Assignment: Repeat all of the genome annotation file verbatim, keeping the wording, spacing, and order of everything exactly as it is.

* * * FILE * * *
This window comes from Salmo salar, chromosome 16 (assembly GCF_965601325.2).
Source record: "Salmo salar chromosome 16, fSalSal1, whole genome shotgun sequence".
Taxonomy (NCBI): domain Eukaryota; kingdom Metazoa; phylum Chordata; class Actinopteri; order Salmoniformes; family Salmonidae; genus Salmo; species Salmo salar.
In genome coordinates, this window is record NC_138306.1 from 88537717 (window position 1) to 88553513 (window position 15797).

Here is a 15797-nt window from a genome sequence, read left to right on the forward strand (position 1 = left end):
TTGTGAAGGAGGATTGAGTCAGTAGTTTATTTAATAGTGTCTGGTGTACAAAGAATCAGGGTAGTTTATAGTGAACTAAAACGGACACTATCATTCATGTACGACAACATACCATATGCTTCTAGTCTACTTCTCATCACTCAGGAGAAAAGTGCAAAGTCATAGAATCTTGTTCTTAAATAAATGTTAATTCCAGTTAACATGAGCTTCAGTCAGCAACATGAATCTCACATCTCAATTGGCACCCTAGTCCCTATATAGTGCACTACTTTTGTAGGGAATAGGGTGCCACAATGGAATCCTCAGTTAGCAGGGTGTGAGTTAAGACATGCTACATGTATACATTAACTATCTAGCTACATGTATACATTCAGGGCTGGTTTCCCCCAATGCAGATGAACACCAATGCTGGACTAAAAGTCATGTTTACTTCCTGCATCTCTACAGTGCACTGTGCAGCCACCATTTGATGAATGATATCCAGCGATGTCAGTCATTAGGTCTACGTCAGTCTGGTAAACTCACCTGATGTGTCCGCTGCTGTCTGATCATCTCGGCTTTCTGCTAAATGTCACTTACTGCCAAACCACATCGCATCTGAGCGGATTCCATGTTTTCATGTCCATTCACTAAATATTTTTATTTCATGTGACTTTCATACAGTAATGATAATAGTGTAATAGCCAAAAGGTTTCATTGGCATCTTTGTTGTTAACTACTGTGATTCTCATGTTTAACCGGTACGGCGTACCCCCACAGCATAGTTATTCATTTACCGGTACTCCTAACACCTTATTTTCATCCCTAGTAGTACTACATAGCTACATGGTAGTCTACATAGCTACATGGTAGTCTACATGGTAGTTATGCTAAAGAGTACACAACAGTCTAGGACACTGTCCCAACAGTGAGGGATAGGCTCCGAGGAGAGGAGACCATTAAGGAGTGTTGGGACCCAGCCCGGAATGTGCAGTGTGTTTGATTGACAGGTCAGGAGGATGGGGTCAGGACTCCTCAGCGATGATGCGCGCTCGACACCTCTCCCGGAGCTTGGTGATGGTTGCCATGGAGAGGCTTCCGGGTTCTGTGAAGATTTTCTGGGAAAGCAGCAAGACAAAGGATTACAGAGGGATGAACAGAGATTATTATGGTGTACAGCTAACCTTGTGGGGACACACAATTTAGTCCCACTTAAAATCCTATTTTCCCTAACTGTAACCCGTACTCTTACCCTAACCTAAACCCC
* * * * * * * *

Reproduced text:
This window comes from Salmo salar, chromosome 16 (assembly GCF_965601325.2).
Source record: "Salmo salar chromosome 16, fSalSal1, whole genome shotgun sequence".
Taxonomy (NCBI): domain Eukaryota; kingdom Metazoa; phylum Chordata; class Actinopteri; order Salmoniformes; family Salmonidae; genus Salmo; species Salmo salar.
In genome coordinates, this window is record NC_138306.1 from 88537717 (window position 1) to 88553513 (window position 15797).

Here is a 15797-nt window from a genome sequence, read left to right on the forward strand (position 1 = left end):
TTGTGAAGGAGGATTGAGTCAGTAGTTTATTTAATAGTGTCTGGTGTACAAAGAATCAGGGTAGTTTATAGTGAACTAAAACGGACACTATCATTCATGTACGACAACATACCATATGCTTCTAGTCTACTTCTCATCACTCAGGAGAAAAGTGCAAAGTCATAGAATCTTGTTCTTAAATAAATGTTAATTCCAGTTAACATGAGCTTCAGTCAGCAACATGAATCTCACATCTCAATTGGCACCCTAGTCCCTATATAGTGCACTACTTTTGTAGGGAATAGGGTGCCACAATGGAATCCTCAGTTAGCAGGGTGTGAGTTAAGACATGCTACATGTATACATTAACTATCTAGCTACATGTATACATTCAGGGCTGGTTTCCCCCAATGCAGATGAACACCAATGCTGGACTAAAAGTCATGTTTACTTCCTGCATCTCTACAGTGCACTGTGCAGCCACCATTTGATGAATGATATCCAGCGATGTCAGTCATTAGGTCTACGTCAGTCTGGTAAACTCACCTGATGTGTCCGCTGCTGTCTGATCATCTCGGCTTTCTGCTAAATGTCACTTACTGCCAAACCACATCGCATCTGAGCGGATTCCATGTTTTCATGTCCATTCACTAAATATTTTTATTTCATGTGACTTTCATACAGTAATGATAATAGTGTAATAGCCAAAAGGTTTCATTGGCATCTTTGTTGTTAACTACTGTGATTCTCATGTTTAACCGGTACGGCGTACCCCCACAGCATAGTTATTCATTTACCGGTACTCCTAACACCTTATTTTCATCCCTAGTAGTACTACATAGCTACATGGTAGTCTACATAGCTACATGGTAGTCTACATGGTAGTTATGCTAAAGAGTACACAACAGTCTAGGACACTGTCCCAACAGTGAGGGATAGGCTCCGAGGAGAGGAGACCATTAAGGAGTGTTGGGACCCAGCCCGGAATGTGCAGTGTGTTTGATTGACAGGTCAGGAGGATGGGGTCAGGACTCCTCAGCGATGATGCGCGCTCGACACCTCTCCCGGAGCTTGGTGATGGTTGCCATGGAGAGGCTTCCGGGTTCTGTGAAGATTTTCTGGGAAAGCAGCAAGACAAAGGATTACAGAGGGATGAACAGAGATTATTATGGTGTACAGCTAACCTTGTGGGGACACACAATTTAGTCCCACTTAAAATCCTATTTTCCCTAACTGTAACCCGTACTCTTACCCTAACCTAAACCCC